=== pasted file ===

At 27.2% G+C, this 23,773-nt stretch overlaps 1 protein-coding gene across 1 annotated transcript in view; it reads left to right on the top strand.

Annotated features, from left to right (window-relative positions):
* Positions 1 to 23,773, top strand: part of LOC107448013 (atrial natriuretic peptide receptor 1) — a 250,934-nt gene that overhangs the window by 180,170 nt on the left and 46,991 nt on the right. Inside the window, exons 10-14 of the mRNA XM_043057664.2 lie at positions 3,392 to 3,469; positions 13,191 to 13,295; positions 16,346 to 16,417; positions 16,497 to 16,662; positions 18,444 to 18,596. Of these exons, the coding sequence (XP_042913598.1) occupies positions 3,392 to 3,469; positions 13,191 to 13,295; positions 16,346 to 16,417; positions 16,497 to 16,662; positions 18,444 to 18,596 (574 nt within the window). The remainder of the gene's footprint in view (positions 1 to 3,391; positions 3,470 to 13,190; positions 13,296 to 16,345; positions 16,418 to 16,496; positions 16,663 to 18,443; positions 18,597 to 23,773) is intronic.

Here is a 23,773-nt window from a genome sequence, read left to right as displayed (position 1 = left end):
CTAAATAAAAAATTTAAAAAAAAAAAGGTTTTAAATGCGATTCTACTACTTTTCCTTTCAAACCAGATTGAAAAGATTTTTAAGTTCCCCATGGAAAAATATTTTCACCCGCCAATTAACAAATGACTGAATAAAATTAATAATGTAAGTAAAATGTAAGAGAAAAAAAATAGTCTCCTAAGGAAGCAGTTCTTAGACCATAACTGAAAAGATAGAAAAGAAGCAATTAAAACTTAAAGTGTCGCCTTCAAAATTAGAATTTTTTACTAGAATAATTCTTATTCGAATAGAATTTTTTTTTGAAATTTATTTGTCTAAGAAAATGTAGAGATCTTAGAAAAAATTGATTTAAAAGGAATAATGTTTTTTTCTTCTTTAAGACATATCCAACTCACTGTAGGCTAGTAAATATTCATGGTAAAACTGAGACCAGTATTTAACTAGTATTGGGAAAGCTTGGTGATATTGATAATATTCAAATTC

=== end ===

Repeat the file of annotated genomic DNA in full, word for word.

At 27.2% G+C, this 23,773-nt stretch overlaps 1 protein-coding gene across 1 annotated transcript in view; it reads left to right on the top strand.

Annotated features, from left to right (window-relative positions):
* Positions 1 to 23,773, top strand: part of LOC107448013 (atrial natriuretic peptide receptor 1) — a 250,934-nt gene that overhangs the window by 180,170 nt on the left and 46,991 nt on the right. Inside the window, exons 10-14 of the mRNA XM_043057664.2 lie at positions 3,392 to 3,469; positions 13,191 to 13,295; positions 16,346 to 16,417; positions 16,497 to 16,662; positions 18,444 to 18,596. Of these exons, the coding sequence (XP_042913598.1) occupies positions 3,392 to 3,469; positions 13,191 to 13,295; positions 16,346 to 16,417; positions 16,497 to 16,662; positions 18,444 to 18,596 (574 nt within the window). The remainder of the gene's footprint in view (positions 1 to 3,391; positions 3,470 to 13,190; positions 13,296 to 16,345; positions 16,418 to 16,496; positions 16,663 to 18,443; positions 18,597 to 23,773) is intronic.

Here is a 23,773-nt window from a genome sequence, read left to right as displayed (position 1 = left end):
CTAAATAAAAAATTTAAAAAAAAAAAGGTTTTAAATGCGATTCTACTACTTTTCCTTTCAAACCAGATTGAAAAGATTTTTAAGTTCCCCATGGAAAAATATTTTCACCCGCCAATTAACAAATGACTGAATAAAATTAATAATGTAAGTAAAATGTAAGAGAAAAAAAATAGTCTCCTAAGGAAGCAGTTCTTAGACCATAACTGAAAAGATAGAAAAGAAGCAATTAAAACTTAAAGTGTCGCCTTCAAAATTAGAATTTTTTACTAGAATAATTCTTATTCGAATAGAATTTTTTTTTGAAATTTATTTGTCTAAGAAAATGTAGAGATCTTAGAAAAAATTGATTTAAAAGGAATAATGTTTTTTTCTTCTTTAAGACATATCCAACTCACTGTAGGCTAGTAAATATTCATGGTAAAACTGAGACCAGTATTTAACTAGTATTGGGAAAGCTTGGTGATATTGATAATATTCAAATTC